To Catch a Beer Thief 

Circle K teams up with Silent Witness to look for minor criminals via Facebook

Have you ever scrolled through Facebook pages and, after discovering unflattering pictures of someone you know, briefly wondered why you associate with that person?

Thanks to Circle K, such observations could now lead to a cash reward—that is, if the people you know happen to have pulled off beer skips or cigarette raids.

Since August, the 625 Circle K stores in Arizona and Nevada have been occasionally posting surveillance-video stills from robberies and thefts to Facebook (facebook.com/CircleKAZCrimeBusters), in the hopes that someone might recognize the culprits and turn them in.

Tipsters can get up to $100 for their efforts.

"Social networking can be a great crime-fighting tool," said Carlos Estrada, loss-prevention manager of Circle K of Arizona and Nevada. "It used to be that someone would write a bad check, and we'd leave it under the (counter) glass, and they'd have to make good on it before they could buy anything else.

"Now, we put people's faces on Facebook."

The program, known as Circle K Crime Busters, is affiliated with the Phoenix-based nonprofit-organization Silent Witness (www.silentwitness.org) and other anonymous-tip lines such as 88-CRIME (88crime.org). Such partnerships are helping authorities solve cases that otherwise wouldn't get closed, said Darren Burch, coordinator of Silent Witness.

"It's community-based policing," said Burch, who is also a sergeant in the Phoenix Police Department. "We'll receive tips from anywhere, and we'll pay rewards based on any felony arrest and indictment. Last year, we solved more than 300 felony crimes."

Silent Witness has no official numbers on how successful Circle K Crime Busters has been, though the plan is to try to separate tips submitted through the program in order to get a better idea of its effectiveness, Burch said.

Estrada said at least four arrests have resulted from the tips, which can be submitted through an online tip site, over the phone or via text. It's meant to be anonymous, he said, which is why no comments are allowed on the Facebook page.

"I want them to have a safe conduit to report crime," Estrada said.

Most of the people in the posted stills are suspected of misdemeanors, often larceny. Stealing 30-packs of beer, grabbing cigarettes from behind the counter or pulling some liquor bottles off the shelves usually doesn't warrant a full-scale investigation by police. But authorities welcome any assistance they can get on such crimes, said Sgt. Maria Hawke, a spokeswoman for the Tucson Police Department.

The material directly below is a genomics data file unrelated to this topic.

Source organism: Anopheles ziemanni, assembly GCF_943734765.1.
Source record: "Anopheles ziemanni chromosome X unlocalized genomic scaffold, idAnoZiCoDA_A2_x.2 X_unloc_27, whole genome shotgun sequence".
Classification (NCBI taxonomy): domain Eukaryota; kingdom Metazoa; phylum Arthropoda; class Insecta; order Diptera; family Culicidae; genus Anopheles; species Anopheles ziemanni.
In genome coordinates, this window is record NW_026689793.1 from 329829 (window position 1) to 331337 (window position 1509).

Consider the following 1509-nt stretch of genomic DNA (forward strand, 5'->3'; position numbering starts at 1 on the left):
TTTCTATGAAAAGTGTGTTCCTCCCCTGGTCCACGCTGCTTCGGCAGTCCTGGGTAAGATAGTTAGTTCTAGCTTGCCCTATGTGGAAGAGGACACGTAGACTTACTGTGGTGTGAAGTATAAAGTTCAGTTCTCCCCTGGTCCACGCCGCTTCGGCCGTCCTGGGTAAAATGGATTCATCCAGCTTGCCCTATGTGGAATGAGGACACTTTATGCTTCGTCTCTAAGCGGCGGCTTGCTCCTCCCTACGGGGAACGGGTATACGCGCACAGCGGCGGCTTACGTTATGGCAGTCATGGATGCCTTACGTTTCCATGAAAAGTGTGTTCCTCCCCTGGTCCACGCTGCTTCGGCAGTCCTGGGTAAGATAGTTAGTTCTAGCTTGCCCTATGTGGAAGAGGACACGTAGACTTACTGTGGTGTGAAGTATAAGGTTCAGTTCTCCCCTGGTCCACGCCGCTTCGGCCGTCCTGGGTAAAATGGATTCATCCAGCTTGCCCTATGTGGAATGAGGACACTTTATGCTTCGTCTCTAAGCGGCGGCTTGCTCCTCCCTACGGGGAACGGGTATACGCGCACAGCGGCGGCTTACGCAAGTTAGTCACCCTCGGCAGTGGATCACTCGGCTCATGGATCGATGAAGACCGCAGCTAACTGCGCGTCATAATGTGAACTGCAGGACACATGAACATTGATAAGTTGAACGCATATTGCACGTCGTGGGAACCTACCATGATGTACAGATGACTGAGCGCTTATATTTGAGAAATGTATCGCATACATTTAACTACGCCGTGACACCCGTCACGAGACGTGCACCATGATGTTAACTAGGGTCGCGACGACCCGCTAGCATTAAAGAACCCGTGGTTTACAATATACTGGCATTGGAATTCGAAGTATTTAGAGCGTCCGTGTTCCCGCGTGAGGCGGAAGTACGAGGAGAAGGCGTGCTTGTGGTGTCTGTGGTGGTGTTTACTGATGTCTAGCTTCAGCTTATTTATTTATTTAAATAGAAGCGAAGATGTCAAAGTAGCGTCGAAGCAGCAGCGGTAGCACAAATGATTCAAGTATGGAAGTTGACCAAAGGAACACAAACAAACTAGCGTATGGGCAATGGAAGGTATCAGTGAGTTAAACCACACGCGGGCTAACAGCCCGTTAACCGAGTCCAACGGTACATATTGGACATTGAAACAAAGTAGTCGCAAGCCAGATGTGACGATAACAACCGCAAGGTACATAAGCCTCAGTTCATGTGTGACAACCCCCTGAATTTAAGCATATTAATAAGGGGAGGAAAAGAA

"If we're able to get information, by all means, we'll take whatever information we can get," Hawke said. "The more notoriety you put out there, the better."

Estrada said the surveillance footage he is able to provide to police is often excellent, but unless cameras catch a suspect's license plate, there's not much that police can do without more information on the suspect.

That's where posting the surveillance stills online comes into play, he said.

"With the lightning-fast results of social networking, you'd be amazed how quick people can identify them," Estrada said. "They know who they are."

A few of the Circle K posts involve armed robberies in which someone is alleged to have either shown a weapon or implied one in an effort to get cash from the register. This includes a post from Dec. 27 showing a man who Circle K said demanded "money, cigarettes and general merchandise" from a Tucson store clerk after saying he had a weapon.

A post from Jan. 5 shows a man who is suspected of ripping out the coin machines next to the cash registers—the ones that spit out your change down a little slide—at several Tucson stores.

The post includes multiple photos of what appears to be the same person at different stores. That's a key to Circle K's approach, Estrada said: cracking down on repeat offenders.

"I can guarantee you we're not putting up someone who's doing it one time, or someone taking a stick of gum or a can of Red Bull," Estrada said. "These guys are repetitive. These are guys that think this is their god-given right to walk in and walk out."

Estrada said he believes most of the people partaking in beer skips or smoke runs are doing it to resell the product, not consume it themselves.

"As prevalent as they are, that can't just be consumption," he said.

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